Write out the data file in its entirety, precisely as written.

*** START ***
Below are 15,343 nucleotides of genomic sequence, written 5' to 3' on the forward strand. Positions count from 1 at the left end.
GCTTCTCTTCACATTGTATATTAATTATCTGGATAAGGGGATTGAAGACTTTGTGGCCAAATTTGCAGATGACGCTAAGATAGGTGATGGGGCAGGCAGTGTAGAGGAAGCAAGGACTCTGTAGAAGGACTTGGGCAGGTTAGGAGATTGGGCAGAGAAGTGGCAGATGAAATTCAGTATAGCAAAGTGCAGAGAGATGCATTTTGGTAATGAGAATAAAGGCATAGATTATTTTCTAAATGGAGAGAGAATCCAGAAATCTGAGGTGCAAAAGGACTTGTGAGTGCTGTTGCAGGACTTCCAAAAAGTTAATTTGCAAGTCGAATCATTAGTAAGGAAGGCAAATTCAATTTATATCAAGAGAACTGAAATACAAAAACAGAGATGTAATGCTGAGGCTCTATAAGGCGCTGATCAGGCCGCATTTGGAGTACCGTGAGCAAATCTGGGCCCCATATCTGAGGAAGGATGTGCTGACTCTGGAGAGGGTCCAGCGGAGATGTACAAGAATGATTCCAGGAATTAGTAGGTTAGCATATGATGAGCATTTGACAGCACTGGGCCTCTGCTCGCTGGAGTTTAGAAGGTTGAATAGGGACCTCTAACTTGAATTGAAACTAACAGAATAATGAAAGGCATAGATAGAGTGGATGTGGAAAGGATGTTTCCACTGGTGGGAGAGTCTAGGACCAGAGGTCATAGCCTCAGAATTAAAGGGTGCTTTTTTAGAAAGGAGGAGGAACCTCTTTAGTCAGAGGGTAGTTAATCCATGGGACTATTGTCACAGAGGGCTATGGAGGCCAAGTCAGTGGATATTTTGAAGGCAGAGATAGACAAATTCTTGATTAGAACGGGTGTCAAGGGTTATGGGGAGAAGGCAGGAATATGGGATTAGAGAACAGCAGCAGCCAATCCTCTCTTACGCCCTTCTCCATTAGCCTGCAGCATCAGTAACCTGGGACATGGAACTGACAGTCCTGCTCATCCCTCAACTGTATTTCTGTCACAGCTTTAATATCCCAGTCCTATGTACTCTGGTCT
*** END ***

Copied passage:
Below are 15,343 nucleotides of genomic sequence, written 5' to 3' on the forward strand. Positions count from 1 at the left end.
GCTTCTCTTCACATTGTATATTAATTATCTGGATAAGGGGATTGAAGACTTTGTGGCCAAATTTGCAGATGACGCTAAGATAGGTGATGGGGCAGGCAGTGTAGAGGAAGCAAGGACTCTGTAGAAGGACTTGGGCAGGTTAGGAGATTGGGCAGAGAAGTGGCAGATGAAATTCAGTATAGCAAAGTGCAGAGAGATGCATTTTGGTAATGAGAATAAAGGCATAGATTATTTTCTAAATGGAGAGAGAATCCAGAAATCTGAGGTGCAAAAGGACTTGTGAGTGCTGTTGCAGGACTTCCAAAAAGTTAATTTGCAAGTCGAATCATTAGTAAGGAAGGCAAATTCAATTTATATCAAGAGAACTGAAATACAAAAACAGAGATGTAATGCTGAGGCTCTATAAGGCGCTGATCAGGCCGCATTTGGAGTACCGTGAGCAAATCTGGGCCCCATATCTGAGGAAGGATGTGCTGACTCTGGAGAGGGTCCAGCGGAGATGTACAAGAATGATTCCAGGAATTAGTAGGTTAGCATATGATGAGCATTTGACAGCACTGGGCCTCTGCTCGCTGGAGTTTAGAAGGTTGAATAGGGACCTCTAACTTGAATTGAAACTAACAGAATAATGAAAGGCATAGATAGAGTGGATGTGGAAAGGATGTTTCCACTGGTGGGAGAGTCTAGGACCAGAGGTCATAGCCTCAGAATTAAAGGGTGCTTTTTTAGAAAGGAGGAGGAACCTCTTTAGTCAGAGGGTAGTTAATCCATGGGACTATTGTCACAGAGGGCTATGGAGGCCAAGTCAGTGGATATTTTGAAGGCAGAGATAGACAAATTCTTGATTAGAACGGGTGTCAAGGGTTATGGGGAGAAGGCAGGAATATGGGATTAGAGAACAGCAGCAGCCAATCCTCTCTTACGCCCTTCTCCATTAGCCTGCAGCATCAGTAACCTGGGACATGGAACTGACAGTCCTGCTCATCCCTCAACTGTATTTCTGTCACAGCTTTAATATCCCAGTCCTATGTACTCTGGTCT